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Generally on time means at the exact moment and in time means within the given time.

Example:

We should be disciplined like seasons, as they are very punctual.

Summer comes and goes in time.
Summer comes and goes on time.
Summer comes and goes with respect to time.

What should be used in case of seasons?

Thank you.

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  • I'm not sure what you're trying to ask. Could you give some examples?
    – SamBC
    Commented Mar 15, 2019 at 11:05

1 Answer 1

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Of those three, in is the most natural sounding sentence—however, on is the closest in meaning to the sense of punctuality that you are trying to express.

Summer comes and goes in time.

This simply means that summer will eventually come and it will eventually go. It doesn't say anything about the precise time that this will happen.

With this meaning, the use of in time is redundant. it would sound more natural to drop the reference to time altogether, and just give a general statement:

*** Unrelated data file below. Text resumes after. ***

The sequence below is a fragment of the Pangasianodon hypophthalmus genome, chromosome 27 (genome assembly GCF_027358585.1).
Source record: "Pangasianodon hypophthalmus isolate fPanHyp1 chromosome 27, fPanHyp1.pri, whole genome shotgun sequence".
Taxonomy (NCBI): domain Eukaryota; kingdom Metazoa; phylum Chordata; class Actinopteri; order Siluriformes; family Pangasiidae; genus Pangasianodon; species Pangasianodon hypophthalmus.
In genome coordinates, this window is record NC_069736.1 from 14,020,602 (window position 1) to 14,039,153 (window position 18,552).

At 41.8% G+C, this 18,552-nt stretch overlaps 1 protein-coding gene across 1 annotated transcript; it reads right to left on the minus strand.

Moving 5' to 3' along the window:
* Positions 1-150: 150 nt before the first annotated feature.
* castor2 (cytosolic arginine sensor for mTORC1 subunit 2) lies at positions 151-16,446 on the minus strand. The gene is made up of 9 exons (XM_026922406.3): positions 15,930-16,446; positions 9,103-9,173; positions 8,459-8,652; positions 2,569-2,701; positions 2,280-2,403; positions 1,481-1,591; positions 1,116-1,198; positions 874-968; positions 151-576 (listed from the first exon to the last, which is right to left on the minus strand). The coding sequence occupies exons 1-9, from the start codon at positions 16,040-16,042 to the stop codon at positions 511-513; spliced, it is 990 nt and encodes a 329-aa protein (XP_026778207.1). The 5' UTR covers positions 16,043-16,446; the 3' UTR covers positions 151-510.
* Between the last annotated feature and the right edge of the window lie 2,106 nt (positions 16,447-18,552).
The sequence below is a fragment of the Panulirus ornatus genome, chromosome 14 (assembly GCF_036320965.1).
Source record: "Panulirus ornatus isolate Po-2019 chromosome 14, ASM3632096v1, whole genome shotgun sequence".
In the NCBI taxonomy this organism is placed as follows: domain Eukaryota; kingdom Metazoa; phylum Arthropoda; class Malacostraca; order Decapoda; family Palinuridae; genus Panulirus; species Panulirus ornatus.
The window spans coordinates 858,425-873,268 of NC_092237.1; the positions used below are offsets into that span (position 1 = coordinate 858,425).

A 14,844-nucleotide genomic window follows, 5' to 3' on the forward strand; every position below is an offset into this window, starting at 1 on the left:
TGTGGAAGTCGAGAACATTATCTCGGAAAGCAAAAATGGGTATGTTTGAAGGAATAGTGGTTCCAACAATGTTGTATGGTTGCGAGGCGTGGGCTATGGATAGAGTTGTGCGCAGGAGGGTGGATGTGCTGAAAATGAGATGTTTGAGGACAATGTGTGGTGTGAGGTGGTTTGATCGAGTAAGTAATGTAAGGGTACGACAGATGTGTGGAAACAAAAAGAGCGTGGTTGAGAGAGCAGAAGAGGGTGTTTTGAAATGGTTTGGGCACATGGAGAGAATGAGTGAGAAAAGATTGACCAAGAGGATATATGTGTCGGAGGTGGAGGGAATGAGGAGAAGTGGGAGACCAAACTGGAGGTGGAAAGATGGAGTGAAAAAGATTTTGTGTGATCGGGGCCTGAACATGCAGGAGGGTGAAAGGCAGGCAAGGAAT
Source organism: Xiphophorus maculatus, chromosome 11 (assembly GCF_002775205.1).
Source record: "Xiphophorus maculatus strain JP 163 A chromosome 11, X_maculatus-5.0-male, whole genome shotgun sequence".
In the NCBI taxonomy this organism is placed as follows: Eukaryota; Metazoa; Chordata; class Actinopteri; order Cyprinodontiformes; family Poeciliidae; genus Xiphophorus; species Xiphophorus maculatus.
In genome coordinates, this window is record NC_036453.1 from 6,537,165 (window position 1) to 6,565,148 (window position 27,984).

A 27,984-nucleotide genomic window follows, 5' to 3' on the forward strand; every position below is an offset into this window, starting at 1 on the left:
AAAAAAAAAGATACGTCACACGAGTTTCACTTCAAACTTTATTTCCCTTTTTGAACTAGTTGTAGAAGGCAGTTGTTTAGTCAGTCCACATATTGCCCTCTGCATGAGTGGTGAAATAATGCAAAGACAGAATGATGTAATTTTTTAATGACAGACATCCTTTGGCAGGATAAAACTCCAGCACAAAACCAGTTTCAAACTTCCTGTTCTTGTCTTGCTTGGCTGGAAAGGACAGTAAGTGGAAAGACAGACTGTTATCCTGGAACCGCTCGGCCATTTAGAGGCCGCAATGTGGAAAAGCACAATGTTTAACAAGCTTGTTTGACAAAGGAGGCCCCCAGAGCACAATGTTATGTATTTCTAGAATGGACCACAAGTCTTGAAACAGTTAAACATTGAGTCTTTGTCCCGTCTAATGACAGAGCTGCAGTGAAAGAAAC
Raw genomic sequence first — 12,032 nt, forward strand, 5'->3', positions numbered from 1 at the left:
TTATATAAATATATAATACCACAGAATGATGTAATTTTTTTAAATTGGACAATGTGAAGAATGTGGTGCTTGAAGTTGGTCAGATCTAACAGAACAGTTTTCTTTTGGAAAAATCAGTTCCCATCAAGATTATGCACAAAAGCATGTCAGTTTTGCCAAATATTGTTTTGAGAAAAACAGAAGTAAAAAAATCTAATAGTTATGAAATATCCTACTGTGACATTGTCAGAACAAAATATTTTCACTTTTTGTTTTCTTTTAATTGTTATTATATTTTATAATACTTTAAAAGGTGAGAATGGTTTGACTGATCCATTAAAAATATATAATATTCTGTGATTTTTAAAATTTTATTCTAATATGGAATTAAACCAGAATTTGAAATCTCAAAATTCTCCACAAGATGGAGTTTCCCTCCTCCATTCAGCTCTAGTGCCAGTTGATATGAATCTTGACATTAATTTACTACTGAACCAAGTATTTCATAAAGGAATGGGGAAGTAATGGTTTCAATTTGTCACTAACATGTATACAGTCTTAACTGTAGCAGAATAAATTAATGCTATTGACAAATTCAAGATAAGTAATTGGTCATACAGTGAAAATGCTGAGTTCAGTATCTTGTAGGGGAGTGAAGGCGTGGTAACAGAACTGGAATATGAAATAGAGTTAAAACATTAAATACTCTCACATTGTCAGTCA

→ Summer comes and goes.


Summer comes and goes on time.

The supposes that somebody has scheduled to start and stop at a particular time, and that summer actually does occur on or before then its start schedule, and that it actually stops on or before its stop schedule.

As a general statement about punctuality, this is an appropriate preposition, however, it's not something we'd normally say without qualification because nobody can predict how specific seasons will turn out.

So, one of the following (depending on context) would be more common:

→ Summer often comes and goes according to schedule.
→ Summer will come and go on schedule this year.

Using schedule makes it sound more natural in the case of the seasons—which cannot agree to a certain timeline. (While on time would be more appropriate when talking about a particular person's punctuality, or an event whose timing can be realistically determined—such as buses or business openings.)


Summer comes and goes with respect to time.

This sounds strange from any viewpoint I can think of. Unless you are talking about how summer comes and goes (gently, suddenly, and so on), its appearance and disappearance will always be considered in a temporal fashion. If talking about dates, it can't help but happen with respect to time. Even if you are making a distinction between manner and punctuality, with respect to time is not a phrase that would normally be used.

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